Experience firsthand what it might have been like to spend a morning with Nathaniel Gould. Visit the Beverly workshop of Philip C. Lowe, director of the Furniture Institute of Massachusetts, have lunch in PEM's Bartlett Gallery and finish up with a tour of the exhibition, led by Lowe. Directions sent upon registration.

Phillip C. Lowe will also be giving a gallery tour at the museum on Saturday, February 7, 2015. Reservations necessary.

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Art Cart at Peabody Essex Museum
Jan
18
1:00 PM13:00

Art Cart at Peabody Essex Museum

Included with museum admission

Location: Ask at the information desk

Get hands-on in the galleries! Each month, look for our interactive Art Cart and explore more. Touch objects, try a related art process and discover the stories about the art around you.

Subject to change.

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Drop-In Art Making at Peabody Essex Museum
Jan
18
12:00 PM12:00

Drop-In Art Making at Peabody Essex Museum

Included with museum admission

Location: ART NOOK in the Art & Nature Center

Investigate and create at our weekend art-making sessions inspired by the natural world. Each month we will explore a different scientific phenomenon or art-making process. More details at pem.org/families.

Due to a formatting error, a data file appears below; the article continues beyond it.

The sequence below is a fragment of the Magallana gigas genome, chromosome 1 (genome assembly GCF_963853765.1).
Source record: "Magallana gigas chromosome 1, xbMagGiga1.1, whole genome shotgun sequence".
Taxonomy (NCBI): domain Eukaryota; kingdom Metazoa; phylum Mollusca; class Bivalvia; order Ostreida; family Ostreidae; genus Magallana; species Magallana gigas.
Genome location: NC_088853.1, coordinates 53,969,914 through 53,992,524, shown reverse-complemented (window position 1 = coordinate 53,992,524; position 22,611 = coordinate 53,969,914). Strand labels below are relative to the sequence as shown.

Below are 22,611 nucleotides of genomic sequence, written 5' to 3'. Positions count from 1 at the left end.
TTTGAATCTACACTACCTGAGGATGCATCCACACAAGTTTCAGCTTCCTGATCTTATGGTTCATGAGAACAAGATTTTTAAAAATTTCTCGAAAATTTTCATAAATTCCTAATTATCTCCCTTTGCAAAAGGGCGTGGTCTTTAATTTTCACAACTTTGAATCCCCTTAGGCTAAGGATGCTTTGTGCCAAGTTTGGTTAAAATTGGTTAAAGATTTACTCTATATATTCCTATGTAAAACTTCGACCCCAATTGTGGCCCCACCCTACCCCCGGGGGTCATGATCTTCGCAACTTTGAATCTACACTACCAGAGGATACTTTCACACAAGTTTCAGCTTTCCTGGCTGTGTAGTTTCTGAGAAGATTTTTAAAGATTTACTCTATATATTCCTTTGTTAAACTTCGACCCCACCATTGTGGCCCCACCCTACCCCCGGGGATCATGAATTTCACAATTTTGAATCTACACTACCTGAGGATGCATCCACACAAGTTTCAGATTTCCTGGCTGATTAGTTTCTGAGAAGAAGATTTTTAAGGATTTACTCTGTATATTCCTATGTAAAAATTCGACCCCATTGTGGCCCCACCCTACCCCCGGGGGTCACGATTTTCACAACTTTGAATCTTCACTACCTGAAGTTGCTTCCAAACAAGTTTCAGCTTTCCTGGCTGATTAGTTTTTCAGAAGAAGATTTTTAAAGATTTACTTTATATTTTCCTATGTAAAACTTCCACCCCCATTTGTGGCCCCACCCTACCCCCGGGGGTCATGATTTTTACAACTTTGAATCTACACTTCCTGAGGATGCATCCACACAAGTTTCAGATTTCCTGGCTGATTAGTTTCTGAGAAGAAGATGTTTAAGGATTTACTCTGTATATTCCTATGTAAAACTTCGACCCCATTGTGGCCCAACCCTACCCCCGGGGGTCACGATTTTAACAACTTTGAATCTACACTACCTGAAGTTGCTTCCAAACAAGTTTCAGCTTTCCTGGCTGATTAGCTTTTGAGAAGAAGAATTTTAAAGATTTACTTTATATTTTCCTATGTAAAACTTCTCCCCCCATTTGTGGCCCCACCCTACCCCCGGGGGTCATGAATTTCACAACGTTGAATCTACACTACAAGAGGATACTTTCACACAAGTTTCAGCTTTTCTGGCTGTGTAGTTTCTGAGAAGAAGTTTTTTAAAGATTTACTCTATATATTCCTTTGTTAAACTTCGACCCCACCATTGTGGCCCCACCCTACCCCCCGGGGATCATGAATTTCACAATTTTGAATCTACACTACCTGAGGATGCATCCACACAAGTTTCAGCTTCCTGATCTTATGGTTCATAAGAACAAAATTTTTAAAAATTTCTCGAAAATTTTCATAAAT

Made possible by American Dental Partners.

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Drop-In Art Making at Peabody Essex Museum
Jan
17
12:00 PM12:00

Drop-In Art Making at Peabody Essex Museum

Included with museum admission

Location: ART NOOK in the Art & Nature Center

Investigate and create at our weekend art-making sessions inspired by the natural world. Each month we will explore a different scientific phenomenon or art-making process. More details at pem.org/families.

Made possible by American Dental Partners.

View Event →
Gallery Spot at Peabody Essex Museum
Jan
17
10:30 AM10:30

Gallery Spot at Peabody Essex Museum

Gallery Spot: UP CLOSE WITH SILK

Included with museum admission

Stop by the exhibition Fish, Silk, Tea, Bamboo: Cultivating an Image of China on Level 2 to meet a museum educator and explore this elegant material as well as get a closer look at one of the objects or artworks on display. Discover the materials and ideas that were used to create each object and have a conversation with an educator. This is a great jumping off point to exploring the rest of the galleries at PEM.

View Event →